Different Types of Ketone Supplements Explained

If you find yourself wondering what exactly ketone supplements are, aka exogenous ketones, and how they can help you through your keto diet, you aren’t alone. While your body does a great job of producing ketones when you’re restricting your carb intake, ketone supplements provide a healthy avenue for maintaining a healthy level of ketosis and supporting your diet.

It’s important to have a good understanding about ketone supplements so you can ensure you are purchasing quality products, but first lets reshash on why these exogenous ketones can help supplement your keto diet and ultimately help you reach your weight goals quicker.

Making the Right Choices

Low and poor quality supplements can lead to not only a waste of money, but some unpleasant side effects such as elevated levels of triglycerides and cholesterol as well as constipation. This is why it’s always important to do thorough research before taking a supplement and to ensure you understand what combination of compounds you’re ingesting.

It’s also worth noting that the type of keto supplements you choose can have an effect on things like your mood as your body is transforming. The market is saturated with vitamins, shakes, protein powders, and ketone salts that can help you raise the levels in your body if food isn’t enough.

Natural Supplements

If you’re new to the keto diet and feel overwhelmed with all of the information on dos and don’ts along with the various supplements available, keep in mind that everyone’s bodies work differently and it’s all about finding the type of supplement suitable for you.

An easy way to get started is to begin supporting your diet with some of these natural ketogenic supplements:

  • Vitamin D
  • Fish oil
  • Sodium and potassium
  • Magnesium
  • Creatine
  • Hydroxymethylbutyrate (HMB)
  • ECA Stack
  • Glutamine

The Different Ketone Supplement Types

When your body undergoes ketosis on a ketogenic diet, there are three types of ketones that are naturally produced: acetoacetate, Beta-hydroxybutyric acid, and acetone. Any worthwhile exogenous ketone supplement will contain BHB, which is found to be used most efficiently by the body.

Ketone supplements can be broken down into four categories: ketone salts, ketone esters, ketone oils, and false ketones.

Ketone Salts

Ketone salts are widely used by people on and off the ketogenic diet, such as people suffering from conditions including sleep loss, low energy, memory fog, and also by conditions caused by inflammation.

Ketone salts contain the BHB bound to calcium, sodium, and magnesium, and works to elevate ketone levels[1]. You might hear ketone salts referred to as BHB Mineral Salts or even Ketone Mineral Salts. The supplements currently on the market primarily contain ketone salts.

Ketone Ester

Ketone esters give your body the raw BHB ketone without other salts or compounds bound to it. The benefit here is that this raw form allows your body to use up the ketones more quickly and efficiently, which can lead to a rise in ketone levels.

Ketone esters are not currently used commercially and are mostly only seen in research. One thing to keep in mind about these ketones is that they are notorious for both their taste and the effort it takes to swallow. Gut distress is also a common side effect after taking ketone ester.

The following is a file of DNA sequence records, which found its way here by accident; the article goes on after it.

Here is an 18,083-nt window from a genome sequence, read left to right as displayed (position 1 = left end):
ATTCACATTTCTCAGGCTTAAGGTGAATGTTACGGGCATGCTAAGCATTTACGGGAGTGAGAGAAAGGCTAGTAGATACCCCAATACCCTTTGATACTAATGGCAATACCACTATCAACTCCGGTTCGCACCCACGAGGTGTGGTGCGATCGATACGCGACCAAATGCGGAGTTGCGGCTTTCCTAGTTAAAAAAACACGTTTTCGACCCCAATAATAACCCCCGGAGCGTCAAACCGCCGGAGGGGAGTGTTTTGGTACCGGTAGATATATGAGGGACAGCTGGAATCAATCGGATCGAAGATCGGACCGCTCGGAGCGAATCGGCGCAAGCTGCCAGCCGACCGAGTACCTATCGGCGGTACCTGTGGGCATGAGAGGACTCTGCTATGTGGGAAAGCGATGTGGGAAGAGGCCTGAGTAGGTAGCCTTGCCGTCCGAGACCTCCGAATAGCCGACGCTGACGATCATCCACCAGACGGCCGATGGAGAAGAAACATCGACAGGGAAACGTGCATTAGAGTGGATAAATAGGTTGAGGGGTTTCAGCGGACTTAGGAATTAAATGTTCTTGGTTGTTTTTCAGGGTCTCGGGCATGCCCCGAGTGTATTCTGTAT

Ketone Oil Supplements and MCT Oil Powder

Oils are another great option that can increase ketone levels in your body. Unlike ingesting ketones themselves, ketone oil is not a direct pathway and can therefore take longer than ketone salt and ester supplements, which the body can use for energy right away.

Medium chain triglyceride (MCT) oil powder along with coconut oils are composed of medium chain fatty acids that can aid in boosting ketone levels but must first be broken down before being used for energy. So while MCT oil powder works faster than foods, it’s still slower than ketone salts and esters. Another downside to consider with MCT oil powder and other oil supplements is their caloric density means you’re also ingesting much more calories.

False Ketones

This is a category that includes products that describe themselves as “keto” but in reality do not help raise ketone levels and are not true ketone supplements, so buyers beware.

A good example of false ketone supplements are raspberry ketones, which are a natural substance that are responsible for giving red raspberries their powerful aroma. They can also be found in fruits like kiwis, blackberries, and cranberries.

While recently becoming popular as a weight loss supplement and proven to decrease weight in a study on rats[2], the raspberry ketones promoted in supplements are synthetically made and there is no evidence that they can aid in ketosis or have anything to do with ketone bodies.

Bottom Line

Ketone supplements can be a great way to support your ketogenic diet and lifestyle. The key takeaway when choosing a ketone supplement is to look at its effect on ketone levels. The better the product, the better it will be at moving the body into a state of ketosis.

Continue doing your diligent research and don’t fall prey to phony product claims touting the best ingredients. Now you know better!


[1] Kesl SL, Poff AM, Ward NP, Fiorelli TN, Ari C, Van Putten AJ, Sherwood JW, Arnold P, D’Agostino DP. Effects of exogenous ketone supplementation on blood ketone, glucose, triglyceride, and lipoprotein levels in Sprague-Dawley rats. Nutr Metab. 2016; 13:9.

[2] Morimoto C, Satoh Y, Hara M, Inoue S, Tsujita T, Okuda H. Anti-obese action of raspberry ketone. Life Sci. 2005; 194-204.


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